Swedish: pronounciation: "jag" with French "j" sound

enion

New Member
Polish - Warsaw
Hi guys,

I need your help! I searched this forum and the web in general but can't find anything useful.

I am somewhat puzzled by an "alternative" pronunciation of "jag" in Swedish I encountered. I only ever heard it in songs by the Swedish band Kent (I'm only starting to learn Swedish) so it might be Jocke Berg-specific or maybe specific just to singing in Swedish... (Kent are from Eskilstuna so I imagine an accent similar to/the same as the Stockholm one?)

What he (Jocke) does is sing the "jag" in such a way that the "j" sounds to me like the French "j" in "je"!!! (you know, the IPA "tailed z" or "ezh" character, unicode character 0292 - aargh, I'm struggling here! :)) He does that in the word "objecten" too (I thought it was supposed to be pronounced with the "y" sound, like in the English "yes"?!?) What's going on here? Is it possible or am I hearing things?

I really hope someone will be able to help me with this - no Swedish language books or online courses mention any of that...

Thanks a lot for your help!

enion
 
  • Tjahzi

    Senior Member
    Swedish (Göteborg)
    Ouch, this sounds really weird.

    Which sounds exactly do are you talking about? The voiced postalveolar fricative, ʒ, or (your Polish) voiced retroflex (postalveolar) fricative, ʐ? As you seem to be aware of, neither of these exist in Swedish and Swedes tend to have troubles with voiced fricatives in general so I must say I find this to be quite dubious.

    Although I did some listening, all I heard was the standard Swedish voiced apical palatal fricative, ʝ, or just a muted /j/. In which songs do you hear ʒ/ʐ?

    I imagine this being an issue with singing so I will try to dig up some interviews with Jocke Berg in order to verify this. :)
     

    hanne

    Senior Member
    Could you give us the title of a specific song where this can be heard? Obviously you can't post a link to it, but if we have a title we can go look for it ourselves (and I'm curious now! ;))

    Another, albeit probably unrelated, interesting Swedish pronunciation of the letter j is of the sound English uses in joker, which often becomes "yoker" (similarly, "yeans", "yeorge", etc.), both when these words are used in Swedish, and quite often in English too. Also "Charles" in the same way becomes "Sharles" (my phonetic skills are lacking here - but in both cases the t/d part of the sound disappears; I don't mean to say anything about voiced/unvoiced or anything else!).
     

    enion

    New Member
    Polish - Warsaw
    Thanks a lot for the answers!

    Definitely the voiced postalveolar fricative, like in the French "jour". Here are some song examples where I hear it:

    album: The Hjärta & Smärta EP
    song: Dom Som Försvann
    what: jag
    where: the first line "Jag har bränt mina skivor" (0:33 into the song)

    album: B-Sidor 95-00
    song: Spökstad
    what: jag
    where: the first line "Jag är född i en spökstad" (0:30 into the song)


    album: Tillbaka Till Samtiden
    song: Vy Från Ett Luftslott
    what: objekten
    where: 3rd line "Objekten under radarn" (0:23 into the song)

    I also hear something similar with the word "ge" here:

    album: Vapen & Ammunition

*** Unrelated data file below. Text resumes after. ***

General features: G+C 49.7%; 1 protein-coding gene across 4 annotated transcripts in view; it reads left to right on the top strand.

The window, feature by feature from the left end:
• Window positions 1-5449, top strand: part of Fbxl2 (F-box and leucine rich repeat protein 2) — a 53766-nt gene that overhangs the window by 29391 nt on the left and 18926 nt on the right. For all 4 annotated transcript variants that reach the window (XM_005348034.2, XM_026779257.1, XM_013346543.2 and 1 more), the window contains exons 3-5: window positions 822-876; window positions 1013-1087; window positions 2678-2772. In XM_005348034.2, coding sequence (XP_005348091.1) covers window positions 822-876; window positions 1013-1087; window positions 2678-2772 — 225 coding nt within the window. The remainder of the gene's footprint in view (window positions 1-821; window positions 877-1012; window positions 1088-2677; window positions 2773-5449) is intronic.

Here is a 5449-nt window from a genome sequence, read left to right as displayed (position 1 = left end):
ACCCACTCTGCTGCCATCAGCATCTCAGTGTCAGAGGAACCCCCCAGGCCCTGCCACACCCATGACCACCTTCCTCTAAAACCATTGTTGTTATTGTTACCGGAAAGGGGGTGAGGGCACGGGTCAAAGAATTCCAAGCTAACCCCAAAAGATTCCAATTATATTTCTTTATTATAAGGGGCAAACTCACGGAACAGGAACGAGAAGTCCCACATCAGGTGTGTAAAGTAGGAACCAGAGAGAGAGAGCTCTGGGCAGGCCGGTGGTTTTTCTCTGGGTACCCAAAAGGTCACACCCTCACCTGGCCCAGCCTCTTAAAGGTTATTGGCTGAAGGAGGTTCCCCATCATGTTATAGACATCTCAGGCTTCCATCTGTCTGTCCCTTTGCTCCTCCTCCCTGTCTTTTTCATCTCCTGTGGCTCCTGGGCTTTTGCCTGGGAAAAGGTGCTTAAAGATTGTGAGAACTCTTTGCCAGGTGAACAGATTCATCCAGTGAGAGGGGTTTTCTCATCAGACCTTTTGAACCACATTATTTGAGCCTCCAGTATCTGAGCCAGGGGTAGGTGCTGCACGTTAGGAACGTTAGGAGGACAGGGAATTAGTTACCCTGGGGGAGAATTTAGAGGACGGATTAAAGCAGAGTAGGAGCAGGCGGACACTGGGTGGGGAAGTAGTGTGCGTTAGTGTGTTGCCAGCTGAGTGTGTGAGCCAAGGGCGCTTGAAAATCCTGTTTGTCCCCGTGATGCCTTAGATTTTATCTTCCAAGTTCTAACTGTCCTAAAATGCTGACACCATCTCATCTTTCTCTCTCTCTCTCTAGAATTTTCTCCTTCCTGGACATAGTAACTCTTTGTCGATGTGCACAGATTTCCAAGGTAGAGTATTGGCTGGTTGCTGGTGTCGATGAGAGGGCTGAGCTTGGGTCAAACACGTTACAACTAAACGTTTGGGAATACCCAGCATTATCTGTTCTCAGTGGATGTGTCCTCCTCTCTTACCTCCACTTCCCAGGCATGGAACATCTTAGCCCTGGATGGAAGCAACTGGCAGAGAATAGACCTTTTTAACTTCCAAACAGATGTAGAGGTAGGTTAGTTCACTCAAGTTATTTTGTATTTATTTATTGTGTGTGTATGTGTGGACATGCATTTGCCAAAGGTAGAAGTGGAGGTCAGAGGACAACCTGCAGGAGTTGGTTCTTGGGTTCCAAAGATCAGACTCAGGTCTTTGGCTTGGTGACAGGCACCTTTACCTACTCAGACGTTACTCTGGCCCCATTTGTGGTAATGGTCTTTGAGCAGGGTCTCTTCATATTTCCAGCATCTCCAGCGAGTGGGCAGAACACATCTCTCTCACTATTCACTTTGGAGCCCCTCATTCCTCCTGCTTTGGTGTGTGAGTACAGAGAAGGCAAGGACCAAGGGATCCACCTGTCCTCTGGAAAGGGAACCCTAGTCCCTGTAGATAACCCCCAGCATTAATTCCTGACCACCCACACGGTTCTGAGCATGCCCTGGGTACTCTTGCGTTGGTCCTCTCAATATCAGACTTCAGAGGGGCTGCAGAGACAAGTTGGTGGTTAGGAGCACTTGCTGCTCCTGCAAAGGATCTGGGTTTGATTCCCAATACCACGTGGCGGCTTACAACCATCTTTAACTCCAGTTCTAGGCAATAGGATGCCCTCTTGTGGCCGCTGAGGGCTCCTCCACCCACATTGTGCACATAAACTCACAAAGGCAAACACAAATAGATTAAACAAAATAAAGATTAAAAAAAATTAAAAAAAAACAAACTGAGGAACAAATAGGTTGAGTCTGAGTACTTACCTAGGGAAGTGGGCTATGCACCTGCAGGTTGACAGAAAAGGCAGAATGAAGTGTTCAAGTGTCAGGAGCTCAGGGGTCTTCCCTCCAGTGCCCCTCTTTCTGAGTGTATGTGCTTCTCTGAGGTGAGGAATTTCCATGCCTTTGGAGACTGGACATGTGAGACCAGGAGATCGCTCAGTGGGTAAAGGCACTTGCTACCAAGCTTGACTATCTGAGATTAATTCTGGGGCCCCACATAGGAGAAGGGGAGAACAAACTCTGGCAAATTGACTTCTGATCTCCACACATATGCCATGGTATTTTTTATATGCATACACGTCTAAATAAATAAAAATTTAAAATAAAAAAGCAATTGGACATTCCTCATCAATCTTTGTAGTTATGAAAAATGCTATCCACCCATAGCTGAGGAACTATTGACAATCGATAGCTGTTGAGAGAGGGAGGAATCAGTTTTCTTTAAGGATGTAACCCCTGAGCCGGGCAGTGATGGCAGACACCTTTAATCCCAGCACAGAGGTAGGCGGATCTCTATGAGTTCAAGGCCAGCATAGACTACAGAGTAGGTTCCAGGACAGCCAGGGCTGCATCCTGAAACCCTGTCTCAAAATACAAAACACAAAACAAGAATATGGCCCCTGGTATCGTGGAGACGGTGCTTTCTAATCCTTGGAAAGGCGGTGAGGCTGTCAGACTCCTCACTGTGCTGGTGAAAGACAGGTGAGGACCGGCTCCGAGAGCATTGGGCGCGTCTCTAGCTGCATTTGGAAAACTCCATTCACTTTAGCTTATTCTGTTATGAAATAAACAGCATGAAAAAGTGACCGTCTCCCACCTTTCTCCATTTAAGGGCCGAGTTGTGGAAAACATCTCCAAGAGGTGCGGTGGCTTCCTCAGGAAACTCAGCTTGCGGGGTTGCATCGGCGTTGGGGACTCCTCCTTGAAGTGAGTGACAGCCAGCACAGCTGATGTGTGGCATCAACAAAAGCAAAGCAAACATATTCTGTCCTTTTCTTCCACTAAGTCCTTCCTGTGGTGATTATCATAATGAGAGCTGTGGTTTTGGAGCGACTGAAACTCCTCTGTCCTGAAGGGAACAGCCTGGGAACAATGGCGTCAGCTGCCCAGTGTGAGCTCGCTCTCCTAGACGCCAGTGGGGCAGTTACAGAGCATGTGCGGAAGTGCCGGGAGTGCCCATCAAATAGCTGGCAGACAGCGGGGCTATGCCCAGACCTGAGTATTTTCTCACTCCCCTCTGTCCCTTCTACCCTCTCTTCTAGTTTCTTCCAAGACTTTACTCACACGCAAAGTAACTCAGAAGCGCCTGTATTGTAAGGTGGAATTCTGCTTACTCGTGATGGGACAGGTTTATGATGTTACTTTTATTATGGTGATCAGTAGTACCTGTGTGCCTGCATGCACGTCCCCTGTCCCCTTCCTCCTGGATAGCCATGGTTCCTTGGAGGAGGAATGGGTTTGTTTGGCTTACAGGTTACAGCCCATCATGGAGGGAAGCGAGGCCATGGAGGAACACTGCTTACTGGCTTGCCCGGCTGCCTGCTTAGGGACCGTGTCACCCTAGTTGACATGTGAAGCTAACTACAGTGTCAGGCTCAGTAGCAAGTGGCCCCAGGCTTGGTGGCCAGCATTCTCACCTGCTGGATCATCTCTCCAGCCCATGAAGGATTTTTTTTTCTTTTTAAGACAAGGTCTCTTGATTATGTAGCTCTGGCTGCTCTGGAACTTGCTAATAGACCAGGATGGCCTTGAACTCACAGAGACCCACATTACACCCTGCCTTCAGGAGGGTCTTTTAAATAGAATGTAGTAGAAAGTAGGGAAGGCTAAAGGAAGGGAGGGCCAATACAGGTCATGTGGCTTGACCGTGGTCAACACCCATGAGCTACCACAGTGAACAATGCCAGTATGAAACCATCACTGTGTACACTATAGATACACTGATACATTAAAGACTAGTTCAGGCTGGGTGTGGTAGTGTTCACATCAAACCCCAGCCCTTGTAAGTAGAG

song: Pärlor
    what: ge
    where: 3rd line of the 2nd verse (after the first chorus) "Ge oss en chans, vi kan lära av varann" (1:26 into the song)

    It MIGHT be just an aspirated "j", I'm beginning to wonder, but it definitely sounds different from the usual "jag"...

    Thanks again for your help!
     

    Tjahzi

    Senior Member
    Swedish (Göteborg)
    Very interesting. I went through your examples and came to the following conclusions: the first two, in particular the first one, do indeed sounds like a [ʒ]. Also, the third is very voiced, possibly a [ʒ] as well. The fourth (which, on a side note, sounds next to identical to the same "ge" at 1:19 to me) however sounds like a very normal [j] to me (which is what happens to /g/ before front vowels (i,y,e,ä,ö)).

    That said, I have some additional comments.

    Firstly, perhaps more often (than not), /j/ is realized as a palatal approximant rather than a fricative. This could be explained by the disability among Swedes to produce truly voiced fricatives. If we decide to consider /j/ an approximant, the only voiced fricative remaining is /v/, whose point of articulation is not identical to that of /f/ and does not trigger voice assimilation (if progressive). Hence, we can assume that if /j/ is to be considered a fricative, it's very possible that it also has a lot of allophones, among them [ʒ].
    In fact, what has led up to this distinction could be said to be the very fact that /j/ can be realized both as [j], [ʝ] and then why not also [ʒ].

    Additionally, I believe it could be the case that the "extra" voicing that we both (it seems) hear could be the result of the speaker in question singing. I'm under the impression that the singing "adds" extra voicing to, say, the approximantal [j] rendering it a [ʒ]. Sadly, I don't have any speakers so I can't make a recording to verify this.

    I'm definitely sure that those are not aspirated, but rather voiced, or "over voiced", compared to Swedish standards (or the standard approximantal realization).
     

    enion

    New Member
    Polish - Warsaw
    Brilliant, thanks soooo much for having a look (a "hear?") at this for me! Yes, your explanation makes perfect sense.

    It's also nice to know it's not just me "hearing things" ;)

    Tack så mycket!
     

    Tjahzi

    Senior Member
    Swedish (Göteborg)
    In regards to hanne's post: you are very much correct. Those issues (along with diphthongs and dental fricatives) are the biggest phonologic obstacles for Swedes learning English. A simple explanation to this would be that Swedish lacks affricatives, but personally, I believe that the spelling is part of the misunderstanding as well. The letter "J" being, if we assume that my above theory of allophones is correct, if not an allophone, at least very similar to Swedish /j/. (It usually takes quite some time for Swedes to realize that our native /j/ does indeed exist as a separate phoneme, but spelled differently (namely "Y")).

    The same goes for the voiceless examples. Both digraphs "SH" and "CH" are unfamiliar and hence, given the fact that Swedes are also unfamiliar with affricatives, more or less allophones. The very few minimal pairs makes it further difficult (right now I can only think of ship - chip and jew - you for the voiced ones).

    However, considering all of the above goes for Danish as well, I'm curious to hear whether you just hear these errors from Swedes or from Danes as well? :D
     

    Tjahzi

    Senior Member
    Swedish (Göteborg)
    You are most welcome.